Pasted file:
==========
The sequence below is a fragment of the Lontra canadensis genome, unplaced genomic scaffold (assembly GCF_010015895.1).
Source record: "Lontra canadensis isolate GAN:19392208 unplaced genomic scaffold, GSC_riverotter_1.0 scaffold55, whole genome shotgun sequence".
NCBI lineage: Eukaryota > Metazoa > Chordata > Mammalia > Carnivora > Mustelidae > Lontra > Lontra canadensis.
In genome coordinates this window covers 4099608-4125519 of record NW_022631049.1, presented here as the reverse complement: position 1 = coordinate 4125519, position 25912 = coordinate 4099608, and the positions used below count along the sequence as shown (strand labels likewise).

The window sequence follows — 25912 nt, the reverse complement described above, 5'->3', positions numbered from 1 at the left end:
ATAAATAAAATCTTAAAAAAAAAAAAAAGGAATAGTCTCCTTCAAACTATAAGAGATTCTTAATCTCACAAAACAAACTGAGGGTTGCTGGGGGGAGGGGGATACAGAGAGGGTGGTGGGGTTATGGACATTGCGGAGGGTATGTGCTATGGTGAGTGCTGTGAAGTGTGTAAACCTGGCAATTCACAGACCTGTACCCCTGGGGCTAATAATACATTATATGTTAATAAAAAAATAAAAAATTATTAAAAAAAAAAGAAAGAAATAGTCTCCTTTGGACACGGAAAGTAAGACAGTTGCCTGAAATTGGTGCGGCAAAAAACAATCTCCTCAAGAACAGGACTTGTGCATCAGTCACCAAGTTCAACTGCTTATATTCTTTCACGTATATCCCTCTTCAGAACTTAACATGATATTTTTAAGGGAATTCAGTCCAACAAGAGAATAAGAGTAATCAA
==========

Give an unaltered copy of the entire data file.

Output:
The sequence below is a fragment of the Lontra canadensis genome, unplaced genomic scaffold (assembly GCF_010015895.1).
Source record: "Lontra canadensis isolate GAN:19392208 unplaced genomic scaffold, GSC_riverotter_1.0 scaffold55, whole genome shotgun sequence".
NCBI lineage: Eukaryota > Metazoa > Chordata > Mammalia > Carnivora > Mustelidae > Lontra > Lontra canadensis.
In genome coordinates this window covers 4099608-4125519 of record NW_022631049.1, presented here as the reverse complement: position 1 = coordinate 4125519, position 25912 = coordinate 4099608, and the positions used below count along the sequence as shown (strand labels likewise).

The window sequence follows — 25912 nt, the reverse complement described above, 5'->3', positions numbered from 1 at the left end:
ATAAATAAAATCTTAAAAAAAAAAAAAAGGAATAGTCTCCTTCAAACTATAAGAGATTCTTAATCTCACAAAACAAACTGAGGGTTGCTGGGGGGAGGGGGATACAGAGAGGGTGGTGGGGTTATGGACATTGCGGAGGGTATGTGCTATGGTGAGTGCTGTGAAGTGTGTAAACCTGGCAATTCACAGACCTGTACCCCTGGGGCTAATAATACATTATATGTTAATAAAAAAATAAAAAATTATTAAAAAAAAAAGAAAGAAATAGTCTCCTTTGGACACGGAAAGTAAGACAGTTGCCTGAAATTGGTGCGGCAAAAAACAATCTCCTCAAGAACAGGACTTGTGCATCAGTCACCAAGTTCAACTGCTTATATTCTTTCACGTATATCCCTCTTCAGAACTTAACATGATATTTTTAAGGGAATTCAGTCCAACAAGAGAATAAGAGTAATCAA